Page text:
Pilots To Pilots



On a recent flight to Brantford, Ont. We lost satellite connections for both GPSs from just south of Shelbourne to almost Brantford.We have experienced this in the same general area (northwest and west of Toronto) on two previous occasions. It really is the only area where we have had a problem.Why? Has anyone else found the same experience? I was using two GPSs; Garmin 196 and 296.


ed: Portable GPS systems can be subject to interference from certain aircraft communication radios on some frequencies in the VHF spectrum.

Pat Field from Brant Aero www.brantaero.com advises that simply selecting a frequency on the nav/com can swamp the GPS signal on many portable GPSs. He also says that older nav/coms generate frequencies and harmonics of those internally that are strong enough to emit a signal externally that can interfere with the GPS and that when certifying GPS for IFR use, there are at least a dozen frequencies that have to be tested - lower and upper end of the VHF band, in order to make sure the GPS does not lose too much signal.Gordon was communicating with Toronto Terminal on 119.3 at the time of his GPS coverage loss, so it could be that his Narco Mark 12D radio was the culprit. Several GPS user’s manuals contain cautions about interference but they are nonspecific, except to say that if you experience difficulties, try moving the GPS further away from the radio.

I experienced the same loss of GPS coverage in an aircraft with a Narco 12D and Garmin 295 when the suction cup antenna was used and I was broadcasting on a lowend VHF frequency. The antenna was located in the centre of the windscreen, just above the Narco radio. Moving the antenna to the right side of the cockpit solved the problem.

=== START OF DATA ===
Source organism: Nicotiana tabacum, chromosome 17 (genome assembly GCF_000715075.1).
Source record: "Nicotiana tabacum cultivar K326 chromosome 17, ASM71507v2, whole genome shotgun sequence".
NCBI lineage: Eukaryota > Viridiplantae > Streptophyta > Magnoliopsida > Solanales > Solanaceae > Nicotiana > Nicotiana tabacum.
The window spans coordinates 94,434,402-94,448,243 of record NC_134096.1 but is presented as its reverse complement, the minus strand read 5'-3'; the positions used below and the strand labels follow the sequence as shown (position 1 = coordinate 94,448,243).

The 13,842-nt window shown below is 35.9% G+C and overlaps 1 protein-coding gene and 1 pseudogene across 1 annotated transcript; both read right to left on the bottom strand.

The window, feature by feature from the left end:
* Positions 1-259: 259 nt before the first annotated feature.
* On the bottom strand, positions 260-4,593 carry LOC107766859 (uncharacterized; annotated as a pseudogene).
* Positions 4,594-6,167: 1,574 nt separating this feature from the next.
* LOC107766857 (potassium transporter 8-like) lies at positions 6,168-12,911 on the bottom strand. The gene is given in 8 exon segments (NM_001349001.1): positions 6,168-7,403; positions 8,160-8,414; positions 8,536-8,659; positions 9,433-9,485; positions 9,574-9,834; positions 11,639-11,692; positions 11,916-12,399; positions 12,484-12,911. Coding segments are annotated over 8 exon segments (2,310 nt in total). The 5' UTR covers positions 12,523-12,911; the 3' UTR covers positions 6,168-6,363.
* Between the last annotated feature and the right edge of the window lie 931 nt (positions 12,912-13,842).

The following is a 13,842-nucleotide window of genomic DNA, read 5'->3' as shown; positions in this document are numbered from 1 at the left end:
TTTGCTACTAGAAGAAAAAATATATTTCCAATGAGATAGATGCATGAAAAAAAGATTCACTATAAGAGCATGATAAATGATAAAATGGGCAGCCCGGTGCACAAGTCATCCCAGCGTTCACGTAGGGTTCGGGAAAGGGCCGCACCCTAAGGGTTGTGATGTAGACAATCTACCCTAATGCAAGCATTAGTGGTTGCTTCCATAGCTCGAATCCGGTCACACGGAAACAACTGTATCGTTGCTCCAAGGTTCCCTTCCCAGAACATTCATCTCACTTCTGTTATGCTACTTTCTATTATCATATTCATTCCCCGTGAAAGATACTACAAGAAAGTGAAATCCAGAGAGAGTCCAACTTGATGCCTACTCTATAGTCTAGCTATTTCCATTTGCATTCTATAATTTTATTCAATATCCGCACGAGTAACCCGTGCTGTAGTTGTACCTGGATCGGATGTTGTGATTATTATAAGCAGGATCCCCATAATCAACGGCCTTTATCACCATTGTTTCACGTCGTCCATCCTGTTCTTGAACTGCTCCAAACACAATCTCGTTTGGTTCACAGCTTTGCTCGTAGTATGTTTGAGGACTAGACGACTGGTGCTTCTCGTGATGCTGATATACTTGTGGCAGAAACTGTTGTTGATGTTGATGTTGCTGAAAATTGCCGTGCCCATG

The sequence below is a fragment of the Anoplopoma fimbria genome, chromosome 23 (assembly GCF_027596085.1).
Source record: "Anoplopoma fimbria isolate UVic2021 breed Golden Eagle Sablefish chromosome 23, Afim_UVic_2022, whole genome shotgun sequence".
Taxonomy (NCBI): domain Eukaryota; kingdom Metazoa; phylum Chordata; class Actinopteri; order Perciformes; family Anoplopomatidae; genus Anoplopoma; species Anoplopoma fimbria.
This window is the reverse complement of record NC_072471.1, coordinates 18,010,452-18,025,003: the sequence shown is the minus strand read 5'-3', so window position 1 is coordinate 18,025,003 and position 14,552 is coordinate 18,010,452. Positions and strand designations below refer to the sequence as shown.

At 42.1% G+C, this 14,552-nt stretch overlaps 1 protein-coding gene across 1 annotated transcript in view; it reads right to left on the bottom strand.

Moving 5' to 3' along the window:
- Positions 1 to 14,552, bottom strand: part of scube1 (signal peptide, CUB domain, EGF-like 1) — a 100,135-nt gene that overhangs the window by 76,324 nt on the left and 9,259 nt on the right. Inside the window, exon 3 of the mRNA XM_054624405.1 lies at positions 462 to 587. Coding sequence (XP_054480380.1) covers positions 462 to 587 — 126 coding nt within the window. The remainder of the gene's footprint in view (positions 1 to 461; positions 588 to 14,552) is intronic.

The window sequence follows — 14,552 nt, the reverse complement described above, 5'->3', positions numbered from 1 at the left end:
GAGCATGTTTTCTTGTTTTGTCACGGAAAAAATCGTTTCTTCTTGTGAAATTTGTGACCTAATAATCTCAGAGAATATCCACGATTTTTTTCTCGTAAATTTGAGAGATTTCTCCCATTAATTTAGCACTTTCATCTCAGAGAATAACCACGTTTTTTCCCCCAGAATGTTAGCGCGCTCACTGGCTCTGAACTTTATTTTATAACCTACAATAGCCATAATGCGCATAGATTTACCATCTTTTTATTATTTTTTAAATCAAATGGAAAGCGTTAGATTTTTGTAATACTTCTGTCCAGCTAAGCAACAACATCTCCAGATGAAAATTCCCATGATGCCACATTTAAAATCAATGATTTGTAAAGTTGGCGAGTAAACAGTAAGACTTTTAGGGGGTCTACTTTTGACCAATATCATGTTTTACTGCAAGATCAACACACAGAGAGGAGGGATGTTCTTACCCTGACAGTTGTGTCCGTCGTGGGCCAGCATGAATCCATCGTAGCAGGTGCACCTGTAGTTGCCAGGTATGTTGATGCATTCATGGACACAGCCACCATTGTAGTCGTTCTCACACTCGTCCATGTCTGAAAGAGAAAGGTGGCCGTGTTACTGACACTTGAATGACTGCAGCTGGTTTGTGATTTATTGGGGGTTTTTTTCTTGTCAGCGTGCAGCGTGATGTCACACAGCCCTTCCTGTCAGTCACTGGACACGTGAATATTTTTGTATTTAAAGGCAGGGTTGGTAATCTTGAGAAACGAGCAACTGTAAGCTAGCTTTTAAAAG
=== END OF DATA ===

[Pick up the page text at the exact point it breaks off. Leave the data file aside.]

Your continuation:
Gordon’s interference experience points to the need to use portable GPS receivers as a supplemental device only. Keeping a map handy and/or following VOR airways can minimize issues when sudden GPS outages occur. If you experience this with your GPS, try moving the GPS antenna or installing an external antenna.




I have to disagree with Mario Gasparovic’s letter published in the October 2010 COPA Flight on his views on inclusion of regulations for NORDO and RONLY. I agree with him that all pilots should carry a transceiver on board and use it. In my experience most pilots do have built-in transceivers and those that don’t carry portable transceivers.However, just because you have a transceiver on board does not preclude the fact that power can fail leaving your transceiver useless. I have been in a situation on a long cross-country returning from the U. S. where the transmitter failed even though I could still receive.

Regulations specifying the procedures for flying without a means of radio communication or in a situation where you can only receive are absolutely necessary. Stuff happens.